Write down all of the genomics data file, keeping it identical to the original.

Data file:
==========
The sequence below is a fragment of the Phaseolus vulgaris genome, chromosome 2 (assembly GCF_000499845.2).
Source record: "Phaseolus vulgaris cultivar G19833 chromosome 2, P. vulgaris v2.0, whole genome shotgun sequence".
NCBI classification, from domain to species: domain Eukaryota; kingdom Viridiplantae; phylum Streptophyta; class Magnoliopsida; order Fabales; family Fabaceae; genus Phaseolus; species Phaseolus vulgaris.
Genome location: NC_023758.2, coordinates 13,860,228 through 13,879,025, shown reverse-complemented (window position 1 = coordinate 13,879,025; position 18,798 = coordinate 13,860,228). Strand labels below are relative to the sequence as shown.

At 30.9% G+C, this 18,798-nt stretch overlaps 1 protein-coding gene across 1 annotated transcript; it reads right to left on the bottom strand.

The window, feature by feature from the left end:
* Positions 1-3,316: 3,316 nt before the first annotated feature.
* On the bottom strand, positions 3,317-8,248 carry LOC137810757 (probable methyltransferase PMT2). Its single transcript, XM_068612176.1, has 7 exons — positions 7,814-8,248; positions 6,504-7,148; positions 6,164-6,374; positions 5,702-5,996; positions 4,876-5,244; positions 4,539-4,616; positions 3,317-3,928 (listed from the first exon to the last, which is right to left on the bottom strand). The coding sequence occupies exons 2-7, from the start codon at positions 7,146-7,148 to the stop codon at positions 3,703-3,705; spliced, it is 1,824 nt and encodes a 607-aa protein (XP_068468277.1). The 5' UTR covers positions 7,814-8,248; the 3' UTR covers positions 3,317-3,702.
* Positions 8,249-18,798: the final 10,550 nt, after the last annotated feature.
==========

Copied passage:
The sequence below is a fragment of the Phaseolus vulgaris genome, chromosome 2 (assembly GCF_000499845.2).
Source record: "Phaseolus vulgaris cultivar G19833 chromosome 2, P. vulgaris v2.0, whole genome shotgun sequence".
NCBI classification, from domain to species: domain Eukaryota; kingdom Viridiplantae; phylum Streptophyta; class Magnoliopsida; order Fabales; family Fabaceae; genus Phaseolus; species Phaseolus vulgaris.
Genome location: NC_023758.2, coordinates 13,860,228 through 13,879,025, shown reverse-complemented (window position 1 = coordinate 13,879,025; position 18,798 = coordinate 13,860,228). Strand labels below are relative to the sequence as shown.

At 30.9% G+C, this 18,798-nt stretch overlaps 1 protein-coding gene across 1 annotated transcript; it reads right to left on the bottom strand.

The window, feature by feature from the left end:
* Positions 1-3,316: 3,316 nt before the first annotated feature.
* On the bottom strand, positions 3,317-8,248 carry LOC137810757 (probable methyltransferase PMT2). Its single transcript, XM_068612176.1, has 7 exons — positions 7,814-8,248; positions 6,504-7,148; positions 6,164-6,374; positions 5,702-5,996; positions 4,876-5,244; positions 4,539-4,616; positions 3,317-3,928 (listed from the first exon to the last, which is right to left on the bottom strand). The coding sequence occupies exons 2-7, from the start codon at positions 7,146-7,148 to the stop codon at positions 3,703-3,705; spliced, it is 1,824 nt and encodes a 607-aa protein (XP_068468277.1). The 5' UTR covers positions 7,814-8,248; the 3' UTR covers positions 3,317-3,702.
* Positions 8,249-18,798: the final 10,550 nt, after the last annotated feature.